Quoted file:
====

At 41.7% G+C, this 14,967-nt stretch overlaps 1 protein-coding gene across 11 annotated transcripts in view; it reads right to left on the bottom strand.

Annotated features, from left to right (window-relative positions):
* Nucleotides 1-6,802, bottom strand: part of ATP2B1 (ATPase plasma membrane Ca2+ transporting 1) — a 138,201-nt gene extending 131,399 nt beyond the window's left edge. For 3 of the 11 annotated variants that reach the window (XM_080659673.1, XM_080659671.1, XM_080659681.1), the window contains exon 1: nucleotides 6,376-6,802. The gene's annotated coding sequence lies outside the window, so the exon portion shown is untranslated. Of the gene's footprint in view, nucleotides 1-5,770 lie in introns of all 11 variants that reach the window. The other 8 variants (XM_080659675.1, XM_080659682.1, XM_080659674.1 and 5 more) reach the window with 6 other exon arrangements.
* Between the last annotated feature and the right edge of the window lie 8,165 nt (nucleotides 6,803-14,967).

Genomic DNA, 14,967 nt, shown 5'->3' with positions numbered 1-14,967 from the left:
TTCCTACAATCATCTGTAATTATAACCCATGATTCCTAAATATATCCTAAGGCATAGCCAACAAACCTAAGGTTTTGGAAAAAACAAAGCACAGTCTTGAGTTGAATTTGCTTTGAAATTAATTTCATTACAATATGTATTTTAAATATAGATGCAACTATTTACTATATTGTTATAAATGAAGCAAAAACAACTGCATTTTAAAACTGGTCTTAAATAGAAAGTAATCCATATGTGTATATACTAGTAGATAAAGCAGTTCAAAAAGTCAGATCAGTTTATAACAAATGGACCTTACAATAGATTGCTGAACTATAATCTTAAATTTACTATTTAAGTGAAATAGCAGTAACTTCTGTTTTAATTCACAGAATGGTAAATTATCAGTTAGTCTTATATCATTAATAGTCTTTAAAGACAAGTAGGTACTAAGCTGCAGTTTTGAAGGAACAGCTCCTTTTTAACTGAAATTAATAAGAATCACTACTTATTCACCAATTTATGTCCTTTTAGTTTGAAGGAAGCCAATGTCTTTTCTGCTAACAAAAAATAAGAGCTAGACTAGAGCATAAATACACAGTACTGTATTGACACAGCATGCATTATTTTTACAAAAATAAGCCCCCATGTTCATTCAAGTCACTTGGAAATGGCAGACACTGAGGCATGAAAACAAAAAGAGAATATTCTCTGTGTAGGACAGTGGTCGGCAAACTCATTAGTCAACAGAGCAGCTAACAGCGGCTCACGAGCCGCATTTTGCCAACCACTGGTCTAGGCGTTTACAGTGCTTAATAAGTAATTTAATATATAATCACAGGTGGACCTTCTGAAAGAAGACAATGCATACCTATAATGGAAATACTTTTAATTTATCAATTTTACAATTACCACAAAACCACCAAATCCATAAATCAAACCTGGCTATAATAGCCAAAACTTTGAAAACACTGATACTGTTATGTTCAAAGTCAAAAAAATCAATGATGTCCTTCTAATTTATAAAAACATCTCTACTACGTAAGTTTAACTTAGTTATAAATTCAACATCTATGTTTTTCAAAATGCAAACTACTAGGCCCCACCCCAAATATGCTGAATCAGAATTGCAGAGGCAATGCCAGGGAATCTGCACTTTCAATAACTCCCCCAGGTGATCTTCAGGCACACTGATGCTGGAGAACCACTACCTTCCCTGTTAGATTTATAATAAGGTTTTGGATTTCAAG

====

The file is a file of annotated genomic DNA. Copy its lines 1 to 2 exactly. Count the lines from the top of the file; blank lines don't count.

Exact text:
At 41.7% G+C, this 14,967-nt stretch overlaps 1 protein-coding gene across 11 annotated transcripts in view; it reads right to left on the bottom strand.

Annotated features, from left to right (window-relative positions):